Even if they disagree with his politics, Jeremy Corbyn’s parliamentary colleagues, such as Douglas Carswell from the UK Independence Party (UKIP), acknowledge that he is a nice, down-to-earth fellow; certainly not one of his party’s grandees. Unpretentious, rarely seen wearing a suit and a tie, he’s also been one of the most parsimonious MPs, claiming only the bare minimum needed to sustain the office in his constituency in North London.
There is something almost endearing about the sincere, old-school leftism of the Labour candidate for leadership, reminiscent of Bernie Sanders. Like one of the Japanese imperial soldiers found on a Pacific island decades after the Second World War, Corbyn comes across as someone from a slightly different era, fighting battles that most think are over.
He wants, for example, the Bank of England to jeopardize its mandate and directly finance investment in new homes and infrastructure projects. He advocates re-nationalizing the railways, postal service, and the six large energy providers -- British Gas, SSE, Eon, Npower, Scottish Power and EDF. To curb excessive executive pay, he believes the UK should introduce a ‘maximum wage.’
But Corbyn’s economic illiteracy pales in comparison to some of his foreign policy views and the friends he keeps. It goes without saying that he thinks that the conflict in Ukraine is a result of NATO’s “belligerence,” that he appears frequently on Russia Today, and that he is widely quoted by Putinist propagandist sites.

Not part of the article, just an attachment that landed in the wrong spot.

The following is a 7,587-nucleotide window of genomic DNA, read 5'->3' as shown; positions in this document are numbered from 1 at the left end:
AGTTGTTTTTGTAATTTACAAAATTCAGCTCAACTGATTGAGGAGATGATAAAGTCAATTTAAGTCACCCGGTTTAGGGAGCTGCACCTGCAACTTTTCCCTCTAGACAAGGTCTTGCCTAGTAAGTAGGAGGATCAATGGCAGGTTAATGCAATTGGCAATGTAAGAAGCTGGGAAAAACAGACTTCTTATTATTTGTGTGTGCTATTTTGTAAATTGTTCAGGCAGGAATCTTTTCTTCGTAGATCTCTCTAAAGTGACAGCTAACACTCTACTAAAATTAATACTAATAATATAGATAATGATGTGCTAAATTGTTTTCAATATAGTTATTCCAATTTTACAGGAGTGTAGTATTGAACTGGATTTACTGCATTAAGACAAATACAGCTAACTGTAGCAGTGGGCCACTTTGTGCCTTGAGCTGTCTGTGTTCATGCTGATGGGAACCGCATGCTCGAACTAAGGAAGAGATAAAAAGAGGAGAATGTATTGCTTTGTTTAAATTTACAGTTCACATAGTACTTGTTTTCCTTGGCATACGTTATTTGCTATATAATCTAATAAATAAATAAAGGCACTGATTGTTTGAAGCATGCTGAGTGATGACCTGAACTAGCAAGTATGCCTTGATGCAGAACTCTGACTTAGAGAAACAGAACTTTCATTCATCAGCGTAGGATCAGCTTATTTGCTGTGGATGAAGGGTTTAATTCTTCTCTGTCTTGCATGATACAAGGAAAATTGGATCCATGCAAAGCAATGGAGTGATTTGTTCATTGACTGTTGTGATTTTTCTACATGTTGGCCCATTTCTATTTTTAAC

He also hosted the show ‘Comment’, on Press TV, the channel of the Islamic Republic of Iran. In 2009, Corbyn welcomed Dyab Abou Jahjah to the UK’s Parliament. Jahjah is a political activist and publisher who became known for publishing, in 2006, a series of cartoons poking fun at the Holocaust. As late as 2013, Corbyn attended events organized by Paul Eisen, at that time known as an outspoken Holocaust denier. In 2012, he hosted the hate preacher Raed Salah at the House of Commons. In a sermon two years later, Salah—whom Corbyn had called a “very honored citizen” and invited him for tea—expressed hope that Jerusalem would soon become “the capital of the global caliphate.“
Corbyn also came publicly to the defense of Stephen Sizer, an Anglican vicar who, as he put it, “dared to speak out against Zionism.” In February this year, Sizer was banned by Church authorities from using social media after he suggested on Facebook that Israel was responsible for 9/11.
The shared affection for Iran, Hezbollah, and Hamas—“an organization that is dedicated towards the good of the Palestinian people,” according to Corbyn—the numerous ties with anti-Semites and sympathy for the Kremlin would normally place Corbyn in the company of Hungary’s Jobbik and Europe’s other far-right extremists. What is shocking is the double standard with which Corbyn’s supporters are viewing his, shall we say, “eccentricities.”